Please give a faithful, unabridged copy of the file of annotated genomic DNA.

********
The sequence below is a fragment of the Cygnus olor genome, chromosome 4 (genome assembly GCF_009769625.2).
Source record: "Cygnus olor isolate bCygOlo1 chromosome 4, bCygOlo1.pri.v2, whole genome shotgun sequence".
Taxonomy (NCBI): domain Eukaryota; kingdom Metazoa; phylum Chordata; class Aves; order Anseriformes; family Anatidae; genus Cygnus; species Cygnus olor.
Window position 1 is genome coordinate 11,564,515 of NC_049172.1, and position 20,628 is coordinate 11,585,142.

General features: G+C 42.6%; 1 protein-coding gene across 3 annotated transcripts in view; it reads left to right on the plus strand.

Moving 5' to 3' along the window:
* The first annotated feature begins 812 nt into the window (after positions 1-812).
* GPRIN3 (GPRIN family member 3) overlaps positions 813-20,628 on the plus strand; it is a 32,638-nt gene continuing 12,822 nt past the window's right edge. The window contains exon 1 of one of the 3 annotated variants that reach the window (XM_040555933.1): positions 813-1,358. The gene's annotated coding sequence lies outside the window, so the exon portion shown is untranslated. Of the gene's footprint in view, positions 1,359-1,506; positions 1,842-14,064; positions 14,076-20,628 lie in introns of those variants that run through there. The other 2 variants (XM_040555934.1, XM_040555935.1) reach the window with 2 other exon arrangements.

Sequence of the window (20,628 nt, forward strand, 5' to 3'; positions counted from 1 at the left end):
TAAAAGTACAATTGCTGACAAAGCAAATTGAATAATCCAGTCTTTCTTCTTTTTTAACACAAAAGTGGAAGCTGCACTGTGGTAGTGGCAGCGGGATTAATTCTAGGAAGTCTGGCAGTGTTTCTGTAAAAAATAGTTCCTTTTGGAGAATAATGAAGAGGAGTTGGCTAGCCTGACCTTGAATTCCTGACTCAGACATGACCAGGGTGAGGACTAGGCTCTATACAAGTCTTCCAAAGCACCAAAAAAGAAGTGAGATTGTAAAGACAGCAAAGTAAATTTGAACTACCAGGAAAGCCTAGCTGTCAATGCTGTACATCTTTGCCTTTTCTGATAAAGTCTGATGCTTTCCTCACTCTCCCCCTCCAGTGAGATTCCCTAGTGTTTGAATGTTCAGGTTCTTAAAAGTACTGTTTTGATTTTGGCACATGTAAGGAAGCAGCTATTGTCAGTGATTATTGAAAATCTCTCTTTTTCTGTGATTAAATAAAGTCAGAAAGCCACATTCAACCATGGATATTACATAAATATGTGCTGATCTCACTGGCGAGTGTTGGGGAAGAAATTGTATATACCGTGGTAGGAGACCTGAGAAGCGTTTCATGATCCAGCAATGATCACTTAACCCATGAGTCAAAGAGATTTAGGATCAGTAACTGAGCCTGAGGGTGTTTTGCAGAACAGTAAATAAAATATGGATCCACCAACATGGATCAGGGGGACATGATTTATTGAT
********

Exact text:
The sequence below is a fragment of the Cygnus olor genome, chromosome 4 (genome assembly GCF_009769625.2).
Source record: "Cygnus olor isolate bCygOlo1 chromosome 4, bCygOlo1.pri.v2, whole genome shotgun sequence".
Taxonomy (NCBI): domain Eukaryota; kingdom Metazoa; phylum Chordata; class Aves; order Anseriformes; family Anatidae; genus Cygnus; species Cygnus olor.
Window position 1 is genome coordinate 11,564,515 of NC_049172.1, and position 20,628 is coordinate 11,585,142.

General features: G+C 42.6%; 1 protein-coding gene across 3 annotated transcripts in view; it reads left to right on the plus strand.

Moving 5' to 3' along the window:
* The first annotated feature begins 812 nt into the window (after positions 1-812).
* GPRIN3 (GPRIN family member 3) overlaps positions 813-20,628 on the plus strand; it is a 32,638-nt gene continuing 12,822 nt past the window's right edge. The window contains exon 1 of one of the 3 annotated variants that reach the window (XM_040555933.1): positions 813-1,358. The gene's annotated coding sequence lies outside the window, so the exon portion shown is untranslated. Of the gene's footprint in view, positions 1,359-1,506; positions 1,842-14,064; positions 14,076-20,628 lie in introns of those variants that run through there. The other 2 variants (XM_040555934.1, XM_040555935.1) reach the window with 2 other exon arrangements.

Sequence of the window (20,628 nt, forward strand, 5' to 3'; positions counted from 1 at the left end):
TAAAAGTACAATTGCTGACAAAGCAAATTGAATAATCCAGTCTTTCTTCTTTTTTAACACAAAAGTGGAAGCTGCACTGTGGTAGTGGCAGCGGGATTAATTCTAGGAAGTCTGGCAGTGTTTCTGTAAAAAATAGTTCCTTTTGGAGAATAATGAAGAGGAGTTGGCTAGCCTGACCTTGAATTCCTGACTCAGACATGACCAGGGTGAGGACTAGGCTCTATACAAGTCTTCCAAAGCACCAAAAAAGAAGTGAGATTGTAAAGACAGCAAAGTAAATTTGAACTACCAGGAAAGCCTAGCTGTCAATGCTGTACATCTTTGCCTTTTCTGATAAAGTCTGATGCTTTCCTCACTCTCCCCCTCCAGTGAGATTCCCTAGTGTTTGAATGTTCAGGTTCTTAAAAGTACTGTTTTGATTTTGGCACATGTAAGGAAGCAGCTATTGTCAGTGATTATTGAAAATCTCTCTTTTTCTGTGATTAAATAAAGTCAGAAAGCCACATTCAACCATGGATATTACATAAATATGTGCTGATCTCACTGGCGAGTGTTGGGGAAGAAATTGTATATACCGTGGTAGGAGACCTGAGAAGCGTTTCATGATCCAGCAATGATCACTTAACCCATGAGTCAAAGAGATTTAGGATCAGTAACTGAGCCTGAGGGTGTTTTGCAGAACAGTAAATAAAATATGGATCCACCAACATGGATCAGGGGGACATGATTTATTGAT